NEW YORK — More choice – and confusion – is coming to the next generation of TVs.
At least three new software systems were announced Monday for Internet-connected television sets, which let viewers watch Internet video and interact with friends online on the big screen. The new smart TV operating systems will compete with software already available from Google and individual TV manufacturers.
The slew of options is in contrast to the smartphone market, where just two operating systems – Apple’s iOS and Google’s Android – dominate.
But more consumer choice will also mean more difficulties for services such as Hulu and Netflix to write apps. As a result, app selection on any given TV will be limited.
To fully enjoy the range of Internet video on the TV, many consumers will still have to buy a separate device such as Apple TV and Roku – and then figure out how to install it. Those devices cost about $100, though Google sells a $35 Chromecast device with fewer features.
TV manufacturers have been pushing smart TVs to give consumers a reason to upgrade their sets more frequently. The Internet capability also keeps the TV central to households, even as people spend more time watching Internet video.
But so far, apps on smart TVs aren’t as extensive as what’s found on phones and stand-alone streaming devices, in part because no one operating system has enough users to make it a priority for app makers.
“I keep hoping we will see convergence,” said Colin Dixon, chief analyst at nScreen Media, a research firm in Sunnyvale, Calif. “Unfortunately we keep seeing the number of operating systems increasing, not decreasing.”
Chet Kanojia, whose Aereo online television service has been trying to expand onto more devices, said the tendency for TV set manufacturers to differentiate their systems with unique features turns app development into “a royal pain.” That’s because Aereo’s engineers have to write new apps for each one.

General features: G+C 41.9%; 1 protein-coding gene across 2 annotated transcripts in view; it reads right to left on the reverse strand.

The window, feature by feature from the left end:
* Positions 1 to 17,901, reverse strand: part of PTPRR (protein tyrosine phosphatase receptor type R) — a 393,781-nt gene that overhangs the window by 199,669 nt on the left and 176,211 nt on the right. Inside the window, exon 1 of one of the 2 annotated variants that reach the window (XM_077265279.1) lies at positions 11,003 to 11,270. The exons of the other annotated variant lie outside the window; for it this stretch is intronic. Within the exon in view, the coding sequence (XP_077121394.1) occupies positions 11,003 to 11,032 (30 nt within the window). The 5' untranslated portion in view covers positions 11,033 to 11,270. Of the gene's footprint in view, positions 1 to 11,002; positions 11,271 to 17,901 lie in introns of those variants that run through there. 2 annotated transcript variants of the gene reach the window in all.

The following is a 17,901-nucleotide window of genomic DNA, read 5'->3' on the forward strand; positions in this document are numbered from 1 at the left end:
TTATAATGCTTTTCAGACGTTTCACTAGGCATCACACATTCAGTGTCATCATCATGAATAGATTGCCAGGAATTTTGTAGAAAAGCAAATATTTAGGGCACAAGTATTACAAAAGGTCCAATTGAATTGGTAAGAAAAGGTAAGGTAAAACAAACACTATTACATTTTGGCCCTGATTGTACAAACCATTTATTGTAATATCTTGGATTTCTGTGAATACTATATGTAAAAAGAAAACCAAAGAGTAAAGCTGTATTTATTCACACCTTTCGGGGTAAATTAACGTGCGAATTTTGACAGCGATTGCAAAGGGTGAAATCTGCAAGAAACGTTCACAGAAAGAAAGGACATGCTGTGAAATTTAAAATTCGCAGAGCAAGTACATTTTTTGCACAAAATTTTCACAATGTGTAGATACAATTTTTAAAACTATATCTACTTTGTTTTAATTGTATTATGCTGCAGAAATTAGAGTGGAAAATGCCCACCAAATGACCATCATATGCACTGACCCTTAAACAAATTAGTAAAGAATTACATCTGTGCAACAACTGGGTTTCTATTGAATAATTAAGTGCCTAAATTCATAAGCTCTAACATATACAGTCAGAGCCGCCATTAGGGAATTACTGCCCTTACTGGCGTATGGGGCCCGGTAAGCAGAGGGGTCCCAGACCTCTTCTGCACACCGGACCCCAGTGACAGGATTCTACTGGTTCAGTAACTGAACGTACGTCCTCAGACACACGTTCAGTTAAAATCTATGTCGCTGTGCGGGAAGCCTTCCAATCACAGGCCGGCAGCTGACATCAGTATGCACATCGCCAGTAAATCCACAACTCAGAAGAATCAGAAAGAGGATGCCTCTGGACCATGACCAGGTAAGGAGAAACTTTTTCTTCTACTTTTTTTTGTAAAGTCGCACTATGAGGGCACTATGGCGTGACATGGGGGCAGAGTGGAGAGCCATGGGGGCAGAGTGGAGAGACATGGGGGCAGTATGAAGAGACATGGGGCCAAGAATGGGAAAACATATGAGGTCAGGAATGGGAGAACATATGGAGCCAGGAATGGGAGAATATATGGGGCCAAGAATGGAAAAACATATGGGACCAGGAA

The announcements at the International CES gadget show in Las Vegas include:
n Mozilla, the nonprofit organization behind the Firefox Web browser, said it is putting its Firefox OS software on smart TVs, starting with Panasonic’s. Now, Firefox will be tweaked further with Panasonic’s help to work on bigger screens and incorporate TV-specific features such as electronic program guides.
n LG Corp. announced plans to power 70 percent of its smart TVs this year with the webOS mobile system it bought from Hewlett-Packard Co. last March. Although LG hasn’t disclosed specifics, the use of webOS paves the way for owners of LG sets to control home appliances from the TV.
n The streaming video device maker Roku said it is partnering with two large Chinese TV makers, TCL Corp. and Hisense International Co. Ltd., to incorporate its software so Roku apps can run on TVs without a separate device.
Several TV makers already have their own smart TV software. Opera Software is also trying to adapt its Opera Web browser to work on TV sets, similar to what Mozilla is doing with Firefox. Opera said some of its software is already on sets made by Sony, Samsung and Toshiba.
There also has been long-standing speculation that Apple is working on its own smart TV system, but the company hasn’t said anything about it and there’s no indication such a system is imminent. If Apple does make it, it would likely be limited to TVs under its own brand and would negate the need for a stand-alone Apple TV device.
In 2010, Google attempted to unify smart TV software by creating its Google TV system. Sony was among the companies that made TVs using Google TV.
But Dixon said adoption of Google TV has been slow, in part because TV manufacturers didn’t want to turn their sets into conduits for Google’s services, as Android phones have become.
Still, there are challenges. Dixon said people tend to keep their TVs for several years. With a phone, upgrades are frequent enough that many users will have speedy enough processors to run the latest features. With TVs, he said, it’s likely that older sets won’t run all the latest apps, regardless of the system used.